For those of you in the movie quoting business, you'll recognize today’s title from “Indiana Jones and the Last Crusade.” Indy says it three times during his whirlwind tour of canals, ancient tombs and romantic moments. Being the fan I am, I felt the need to say the line myself as I stepped off the train and into a sea of humanity.
I have always wanted to see Venice, but maybe the height of Carnivale was not the right time for my first visit. Venice's version of Mardi Gras found me among 82 buh-jillion people this weekend as we squeezed and squirmed through its crowded network of alley-ways and tiny bridges. It was painful slow going at first to make it from the steps of the train station across the first canal and toward the city’s maze but we eventually made it. (By “we” I mean our group of about 10 SAISers.)
Once we worked our way further into the nooks and crannies of Venice, we found ourselves in a secluded ally only two have to Carnivale goers pop out of an unexpected doorway, fully costumed, and rushing off to whatever corner of the city awaited them. Every thousand feet or so there seemed to be a shop selling Carnivale masks and other festive souvenirs. (Of course I bought one but don’t worry, the above picture is not me.)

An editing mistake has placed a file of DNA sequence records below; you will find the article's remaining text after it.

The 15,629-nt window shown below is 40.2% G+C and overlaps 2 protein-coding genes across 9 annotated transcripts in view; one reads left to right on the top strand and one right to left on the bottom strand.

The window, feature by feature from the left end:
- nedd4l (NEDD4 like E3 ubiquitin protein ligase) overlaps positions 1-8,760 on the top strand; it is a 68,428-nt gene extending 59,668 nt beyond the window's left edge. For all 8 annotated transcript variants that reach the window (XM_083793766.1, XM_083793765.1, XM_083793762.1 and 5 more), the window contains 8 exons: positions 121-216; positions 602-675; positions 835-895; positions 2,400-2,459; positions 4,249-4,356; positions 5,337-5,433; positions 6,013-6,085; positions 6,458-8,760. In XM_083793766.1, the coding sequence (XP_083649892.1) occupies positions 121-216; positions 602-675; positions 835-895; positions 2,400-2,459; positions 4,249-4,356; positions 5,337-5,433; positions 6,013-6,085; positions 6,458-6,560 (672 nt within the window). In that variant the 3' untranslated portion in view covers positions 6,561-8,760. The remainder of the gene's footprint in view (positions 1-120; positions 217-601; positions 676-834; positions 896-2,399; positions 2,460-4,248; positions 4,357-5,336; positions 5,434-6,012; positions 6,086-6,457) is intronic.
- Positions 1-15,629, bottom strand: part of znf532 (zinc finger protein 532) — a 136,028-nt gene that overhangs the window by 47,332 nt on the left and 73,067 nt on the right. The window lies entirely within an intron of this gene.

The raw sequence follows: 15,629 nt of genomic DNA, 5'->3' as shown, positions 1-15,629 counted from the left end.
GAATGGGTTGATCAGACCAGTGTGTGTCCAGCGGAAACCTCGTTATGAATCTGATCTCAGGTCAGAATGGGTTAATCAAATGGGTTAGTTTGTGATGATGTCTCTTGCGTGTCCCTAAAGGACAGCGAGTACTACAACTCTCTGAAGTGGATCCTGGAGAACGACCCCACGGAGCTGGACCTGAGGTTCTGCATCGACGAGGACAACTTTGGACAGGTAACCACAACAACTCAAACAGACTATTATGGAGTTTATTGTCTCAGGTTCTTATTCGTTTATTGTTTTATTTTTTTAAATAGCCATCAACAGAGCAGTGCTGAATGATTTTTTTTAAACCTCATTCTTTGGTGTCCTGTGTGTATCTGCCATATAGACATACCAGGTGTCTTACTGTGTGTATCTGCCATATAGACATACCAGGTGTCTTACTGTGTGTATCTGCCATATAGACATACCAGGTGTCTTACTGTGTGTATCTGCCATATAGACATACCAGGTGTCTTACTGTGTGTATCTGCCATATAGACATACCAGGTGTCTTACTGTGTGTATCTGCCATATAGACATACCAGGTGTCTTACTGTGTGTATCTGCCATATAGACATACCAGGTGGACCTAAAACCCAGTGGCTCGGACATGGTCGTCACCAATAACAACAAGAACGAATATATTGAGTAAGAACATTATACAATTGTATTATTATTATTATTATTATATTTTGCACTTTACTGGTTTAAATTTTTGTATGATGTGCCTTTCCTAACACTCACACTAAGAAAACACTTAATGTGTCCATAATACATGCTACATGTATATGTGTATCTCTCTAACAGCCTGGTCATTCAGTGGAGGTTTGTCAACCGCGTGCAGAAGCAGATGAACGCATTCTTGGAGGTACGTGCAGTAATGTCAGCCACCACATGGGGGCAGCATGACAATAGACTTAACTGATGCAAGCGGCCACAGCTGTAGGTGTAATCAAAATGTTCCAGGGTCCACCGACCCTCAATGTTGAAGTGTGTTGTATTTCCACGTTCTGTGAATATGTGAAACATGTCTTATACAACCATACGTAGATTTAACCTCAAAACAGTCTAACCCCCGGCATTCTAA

We finally arrived at Piazza San Marco, what Napoleon supposedly called “the drawing room of Europe,” and found the place absolutely covered with people taking in an operatic show. I failed to see most of it, as I was busy nudging people away from me.
We inched down toward the Molo waterfront and found artists, food and lots of wine and other goodies. The whole thing was a kind of feast for the senses. Unfortunately by the time we meandered back toward the train station, I felt as though I had actually experienced very little of the city itself. I feel like some random weekday, months from now, might be the way to slowly drink in the floating city.